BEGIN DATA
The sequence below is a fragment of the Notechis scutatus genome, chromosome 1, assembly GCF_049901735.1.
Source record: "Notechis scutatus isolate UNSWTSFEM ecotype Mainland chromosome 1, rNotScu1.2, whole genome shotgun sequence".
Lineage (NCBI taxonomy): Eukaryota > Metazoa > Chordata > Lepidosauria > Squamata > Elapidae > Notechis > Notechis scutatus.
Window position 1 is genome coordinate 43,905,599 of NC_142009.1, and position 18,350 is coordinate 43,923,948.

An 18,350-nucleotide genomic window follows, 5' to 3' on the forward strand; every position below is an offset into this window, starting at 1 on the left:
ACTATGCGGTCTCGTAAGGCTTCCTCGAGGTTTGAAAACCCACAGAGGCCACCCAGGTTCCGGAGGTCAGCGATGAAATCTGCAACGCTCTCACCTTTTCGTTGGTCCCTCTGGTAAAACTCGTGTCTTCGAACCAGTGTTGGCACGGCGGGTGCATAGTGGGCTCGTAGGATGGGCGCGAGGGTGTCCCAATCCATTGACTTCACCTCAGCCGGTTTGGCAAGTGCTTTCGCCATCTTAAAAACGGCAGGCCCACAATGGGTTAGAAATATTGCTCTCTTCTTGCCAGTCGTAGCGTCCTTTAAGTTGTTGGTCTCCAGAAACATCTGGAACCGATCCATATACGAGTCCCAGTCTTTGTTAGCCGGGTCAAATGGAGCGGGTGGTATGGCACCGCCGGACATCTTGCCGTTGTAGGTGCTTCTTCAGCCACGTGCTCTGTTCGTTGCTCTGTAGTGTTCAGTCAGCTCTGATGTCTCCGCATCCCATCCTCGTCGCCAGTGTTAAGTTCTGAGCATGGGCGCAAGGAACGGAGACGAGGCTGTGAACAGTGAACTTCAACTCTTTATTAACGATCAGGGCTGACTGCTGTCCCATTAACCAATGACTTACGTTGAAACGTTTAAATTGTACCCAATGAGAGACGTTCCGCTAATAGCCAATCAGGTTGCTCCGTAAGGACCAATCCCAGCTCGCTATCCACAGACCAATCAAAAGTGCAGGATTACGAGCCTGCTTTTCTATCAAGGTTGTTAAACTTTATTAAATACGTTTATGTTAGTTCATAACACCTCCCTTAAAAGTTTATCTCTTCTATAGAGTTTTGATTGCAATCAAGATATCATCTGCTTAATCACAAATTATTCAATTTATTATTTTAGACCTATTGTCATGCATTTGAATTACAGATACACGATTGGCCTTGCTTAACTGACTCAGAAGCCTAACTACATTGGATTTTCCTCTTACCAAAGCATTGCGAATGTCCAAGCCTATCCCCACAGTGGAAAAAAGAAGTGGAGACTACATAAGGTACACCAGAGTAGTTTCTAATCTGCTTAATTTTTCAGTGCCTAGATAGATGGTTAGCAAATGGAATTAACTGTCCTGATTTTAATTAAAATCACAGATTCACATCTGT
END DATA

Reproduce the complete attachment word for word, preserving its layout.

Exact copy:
The sequence below is a fragment of the Notechis scutatus genome, chromosome 1, assembly GCF_049901735.1.
Source record: "Notechis scutatus isolate UNSWTSFEM ecotype Mainland chromosome 1, rNotScu1.2, whole genome shotgun sequence".
Lineage (NCBI taxonomy): Eukaryota > Metazoa > Chordata > Lepidosauria > Squamata > Elapidae > Notechis > Notechis scutatus.
Window position 1 is genome coordinate 43,905,599 of NC_142009.1, and position 18,350 is coordinate 43,923,948.

An 18,350-nucleotide genomic window follows, 5' to 3' on the forward strand; every position below is an offset into this window, starting at 1 on the left:
ACTATGCGGTCTCGTAAGGCTTCCTCGAGGTTTGAAAACCCACAGAGGCCACCCAGGTTCCGGAGGTCAGCGATGAAATCTGCAACGCTCTCACCTTTTCGTTGGTCCCTCTGGTAAAACTCGTGTCTTCGAACCAGTGTTGGCACGGCGGGTGCATAGTGGGCTCGTAGGATGGGCGCGAGGGTGTCCCAATCCATTGACTTCACCTCAGCCGGTTTGGCAAGTGCTTTCGCCATCTTAAAAACGGCAGGCCCACAATGGGTTAGAAATATTGCTCTCTTCTTGCCAGTCGTAGCGTCCTTTAAGTTGTTGGTCTCCAGAAACATCTGGAACCGATCCATATACGAGTCCCAGTCTTTGTTAGCCGGGTCAAATGGAGCGGGTGGTATGGCACCGCCGGACATCTTGCCGTTGTAGGTGCTTCTTCAGCCACGTGCTCTGTTCGTTGCTCTGTAGTGTTCAGTCAGCTCTGATGTCTCCGCATCCCATCCTCGTCGCCAGTGTTAAGTTCTGAGCATGGGCGCAAGGAACGGAGACGAGGCTGTGAACAGTGAACTTCAACTCTTTATTAACGATCAGGGCTGACTGCTGTCCCATTAACCAATGACTTACGTTGAAACGTTTAAATTGTACCCAATGAGAGACGTTCCGCTAATAGCCAATCAGGTTGCTCCGTAAGGACCAATCCCAGCTCGCTATCCACAGACCAATCAAAAGTGCAGGATTACGAGCCTGCTTTTCTATCAAGGTTGTTAAACTTTATTAAATACGTTTATGTTAGTTCATAACACCTCCCTTAAAAGTTTATCTCTTCTATAGAGTTTTGATTGCAATCAAGATATCATCTGCTTAATCACAAATTATTCAATTTATTATTTTAGACCTATTGTCATGCATTTGAATTACAGATACACGATTGGCCTTGCTTAACTGACTCAGAAGCCTAACTACATTGGATTTTCCTCTTACCAAAGCATTGCGAATGTCCAAGCCTATCCCCACAGTGGAAAAAAGAAGTGGAGACTACATAAGGTACACCAGAGTAGTTTCTAATCTGCTTAATTTTTCAGTGCCTAGATAGATGGTTAGCAAATGGAATTAACTGTCCTGATTTTAATTAAAATCACAGATTCACATCTGT